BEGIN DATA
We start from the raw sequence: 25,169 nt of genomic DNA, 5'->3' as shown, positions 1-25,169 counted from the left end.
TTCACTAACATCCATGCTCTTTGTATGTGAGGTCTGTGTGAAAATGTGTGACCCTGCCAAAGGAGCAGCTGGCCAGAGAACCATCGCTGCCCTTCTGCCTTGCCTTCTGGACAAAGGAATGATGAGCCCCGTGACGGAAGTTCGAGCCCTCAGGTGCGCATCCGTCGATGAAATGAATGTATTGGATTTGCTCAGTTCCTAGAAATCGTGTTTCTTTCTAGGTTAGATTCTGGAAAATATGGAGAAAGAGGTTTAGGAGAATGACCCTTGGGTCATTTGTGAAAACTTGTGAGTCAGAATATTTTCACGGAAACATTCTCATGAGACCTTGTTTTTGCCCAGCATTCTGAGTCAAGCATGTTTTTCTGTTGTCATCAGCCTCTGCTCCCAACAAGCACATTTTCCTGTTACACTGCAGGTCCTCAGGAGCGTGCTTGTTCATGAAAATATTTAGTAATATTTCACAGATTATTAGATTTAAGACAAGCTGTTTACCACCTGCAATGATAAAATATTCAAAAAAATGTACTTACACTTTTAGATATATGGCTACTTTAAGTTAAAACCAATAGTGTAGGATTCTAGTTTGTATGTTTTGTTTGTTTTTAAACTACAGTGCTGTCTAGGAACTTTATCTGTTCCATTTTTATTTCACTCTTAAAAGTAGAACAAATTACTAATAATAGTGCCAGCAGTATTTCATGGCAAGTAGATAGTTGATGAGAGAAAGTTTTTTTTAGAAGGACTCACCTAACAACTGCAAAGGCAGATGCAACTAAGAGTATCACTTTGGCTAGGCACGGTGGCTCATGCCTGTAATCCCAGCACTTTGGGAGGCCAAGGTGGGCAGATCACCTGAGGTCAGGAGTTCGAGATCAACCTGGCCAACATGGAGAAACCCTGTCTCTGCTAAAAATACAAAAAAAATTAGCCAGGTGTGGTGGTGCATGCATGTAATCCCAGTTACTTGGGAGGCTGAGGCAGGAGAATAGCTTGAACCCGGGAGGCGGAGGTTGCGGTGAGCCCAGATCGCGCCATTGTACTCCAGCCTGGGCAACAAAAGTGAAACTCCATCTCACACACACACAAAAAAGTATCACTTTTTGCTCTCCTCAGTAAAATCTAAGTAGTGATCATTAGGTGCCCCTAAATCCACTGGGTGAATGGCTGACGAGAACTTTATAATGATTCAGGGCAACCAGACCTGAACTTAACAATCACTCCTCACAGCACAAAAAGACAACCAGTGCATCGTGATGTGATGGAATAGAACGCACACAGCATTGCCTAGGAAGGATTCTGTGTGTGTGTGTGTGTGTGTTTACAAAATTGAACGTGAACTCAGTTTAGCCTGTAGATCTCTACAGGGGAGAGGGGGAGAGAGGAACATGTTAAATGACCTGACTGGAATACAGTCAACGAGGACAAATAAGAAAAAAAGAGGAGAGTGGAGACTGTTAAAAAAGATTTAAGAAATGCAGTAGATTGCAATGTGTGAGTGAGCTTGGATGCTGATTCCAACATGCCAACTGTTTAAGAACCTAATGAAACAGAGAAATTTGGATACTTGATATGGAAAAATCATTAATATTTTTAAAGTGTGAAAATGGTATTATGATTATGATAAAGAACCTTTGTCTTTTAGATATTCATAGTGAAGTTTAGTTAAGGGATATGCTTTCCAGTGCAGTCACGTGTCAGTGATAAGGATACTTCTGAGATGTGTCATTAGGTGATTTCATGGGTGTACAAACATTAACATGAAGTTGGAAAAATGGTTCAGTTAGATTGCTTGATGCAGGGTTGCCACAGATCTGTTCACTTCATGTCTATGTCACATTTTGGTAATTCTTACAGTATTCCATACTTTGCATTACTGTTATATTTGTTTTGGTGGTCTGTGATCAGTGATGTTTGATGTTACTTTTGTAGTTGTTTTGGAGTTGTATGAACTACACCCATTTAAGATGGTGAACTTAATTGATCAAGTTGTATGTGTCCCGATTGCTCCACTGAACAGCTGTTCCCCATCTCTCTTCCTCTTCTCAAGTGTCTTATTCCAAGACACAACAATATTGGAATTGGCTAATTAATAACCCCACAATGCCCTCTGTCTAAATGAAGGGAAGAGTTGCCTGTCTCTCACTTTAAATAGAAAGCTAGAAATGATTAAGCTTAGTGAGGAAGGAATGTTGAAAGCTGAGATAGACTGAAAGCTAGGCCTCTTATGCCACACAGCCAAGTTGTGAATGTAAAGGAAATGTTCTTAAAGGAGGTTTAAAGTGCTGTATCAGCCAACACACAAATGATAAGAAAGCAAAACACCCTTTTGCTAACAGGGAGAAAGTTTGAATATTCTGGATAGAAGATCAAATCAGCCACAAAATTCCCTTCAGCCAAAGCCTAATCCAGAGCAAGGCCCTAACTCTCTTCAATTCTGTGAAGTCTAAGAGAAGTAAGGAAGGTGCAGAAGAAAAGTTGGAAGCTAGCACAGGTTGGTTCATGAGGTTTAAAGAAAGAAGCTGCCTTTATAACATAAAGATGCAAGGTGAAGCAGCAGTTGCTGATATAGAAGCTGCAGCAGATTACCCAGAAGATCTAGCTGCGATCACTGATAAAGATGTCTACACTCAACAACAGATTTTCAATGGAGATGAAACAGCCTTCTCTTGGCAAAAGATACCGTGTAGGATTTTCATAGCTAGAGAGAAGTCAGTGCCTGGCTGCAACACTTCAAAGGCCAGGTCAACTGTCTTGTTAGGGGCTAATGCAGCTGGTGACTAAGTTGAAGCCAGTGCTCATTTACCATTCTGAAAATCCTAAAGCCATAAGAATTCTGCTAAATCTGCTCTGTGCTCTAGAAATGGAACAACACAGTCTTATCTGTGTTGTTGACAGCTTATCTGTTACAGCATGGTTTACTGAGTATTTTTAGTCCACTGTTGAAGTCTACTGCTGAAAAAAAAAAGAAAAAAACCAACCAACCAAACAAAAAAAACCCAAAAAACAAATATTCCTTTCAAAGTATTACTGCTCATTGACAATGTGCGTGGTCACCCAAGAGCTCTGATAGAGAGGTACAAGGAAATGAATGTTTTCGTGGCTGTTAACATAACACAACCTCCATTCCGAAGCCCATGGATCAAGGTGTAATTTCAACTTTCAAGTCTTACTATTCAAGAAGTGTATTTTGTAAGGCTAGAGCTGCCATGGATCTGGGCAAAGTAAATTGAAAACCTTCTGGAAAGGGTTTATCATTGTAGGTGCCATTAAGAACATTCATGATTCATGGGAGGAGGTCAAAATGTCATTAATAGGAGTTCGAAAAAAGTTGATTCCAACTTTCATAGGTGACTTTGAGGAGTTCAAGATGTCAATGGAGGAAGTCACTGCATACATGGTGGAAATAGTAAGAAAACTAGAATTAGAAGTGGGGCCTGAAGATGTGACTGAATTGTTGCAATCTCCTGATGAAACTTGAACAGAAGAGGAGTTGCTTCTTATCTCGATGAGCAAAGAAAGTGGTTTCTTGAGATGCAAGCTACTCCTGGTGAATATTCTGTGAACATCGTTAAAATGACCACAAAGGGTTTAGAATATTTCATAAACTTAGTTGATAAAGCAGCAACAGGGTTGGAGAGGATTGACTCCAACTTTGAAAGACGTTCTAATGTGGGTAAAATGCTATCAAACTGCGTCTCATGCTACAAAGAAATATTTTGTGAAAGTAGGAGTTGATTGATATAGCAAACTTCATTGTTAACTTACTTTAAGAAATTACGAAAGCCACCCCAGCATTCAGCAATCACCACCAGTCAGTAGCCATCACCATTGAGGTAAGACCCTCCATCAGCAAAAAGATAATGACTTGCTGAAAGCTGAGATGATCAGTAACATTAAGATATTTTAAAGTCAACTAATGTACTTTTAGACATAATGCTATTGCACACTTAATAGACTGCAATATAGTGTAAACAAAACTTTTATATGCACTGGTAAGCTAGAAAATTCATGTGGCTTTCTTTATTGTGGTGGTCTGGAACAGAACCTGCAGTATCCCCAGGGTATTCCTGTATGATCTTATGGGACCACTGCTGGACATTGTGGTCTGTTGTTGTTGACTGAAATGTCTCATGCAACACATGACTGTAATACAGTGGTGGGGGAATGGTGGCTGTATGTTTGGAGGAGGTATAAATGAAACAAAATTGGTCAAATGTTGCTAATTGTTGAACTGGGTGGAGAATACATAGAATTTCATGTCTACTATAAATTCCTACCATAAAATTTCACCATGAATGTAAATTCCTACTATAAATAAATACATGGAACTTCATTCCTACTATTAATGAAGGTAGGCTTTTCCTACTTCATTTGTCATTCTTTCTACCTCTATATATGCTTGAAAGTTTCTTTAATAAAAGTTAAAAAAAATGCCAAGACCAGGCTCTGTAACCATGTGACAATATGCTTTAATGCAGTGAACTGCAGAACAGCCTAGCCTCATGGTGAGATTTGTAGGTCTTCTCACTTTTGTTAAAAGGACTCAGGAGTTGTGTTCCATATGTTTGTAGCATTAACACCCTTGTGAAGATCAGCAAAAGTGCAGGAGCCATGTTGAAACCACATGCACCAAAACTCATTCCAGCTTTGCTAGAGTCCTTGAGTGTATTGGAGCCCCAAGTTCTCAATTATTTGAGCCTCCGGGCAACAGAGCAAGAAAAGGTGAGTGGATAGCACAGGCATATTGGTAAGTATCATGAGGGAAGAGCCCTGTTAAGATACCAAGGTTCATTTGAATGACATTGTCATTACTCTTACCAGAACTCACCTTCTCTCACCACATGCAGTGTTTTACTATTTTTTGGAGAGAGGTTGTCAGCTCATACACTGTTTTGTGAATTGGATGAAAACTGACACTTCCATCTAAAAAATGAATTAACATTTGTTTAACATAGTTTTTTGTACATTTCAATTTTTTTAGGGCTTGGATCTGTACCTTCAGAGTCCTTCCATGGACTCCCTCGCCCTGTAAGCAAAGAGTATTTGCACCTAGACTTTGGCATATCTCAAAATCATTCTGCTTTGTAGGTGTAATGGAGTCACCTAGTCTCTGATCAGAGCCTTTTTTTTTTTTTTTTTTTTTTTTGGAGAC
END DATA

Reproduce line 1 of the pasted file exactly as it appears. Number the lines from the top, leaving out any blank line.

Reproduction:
We start from the raw sequence: 25,169 nt of genomic DNA, 5'->3' as shown, positions 1-25,169 counted from the left end.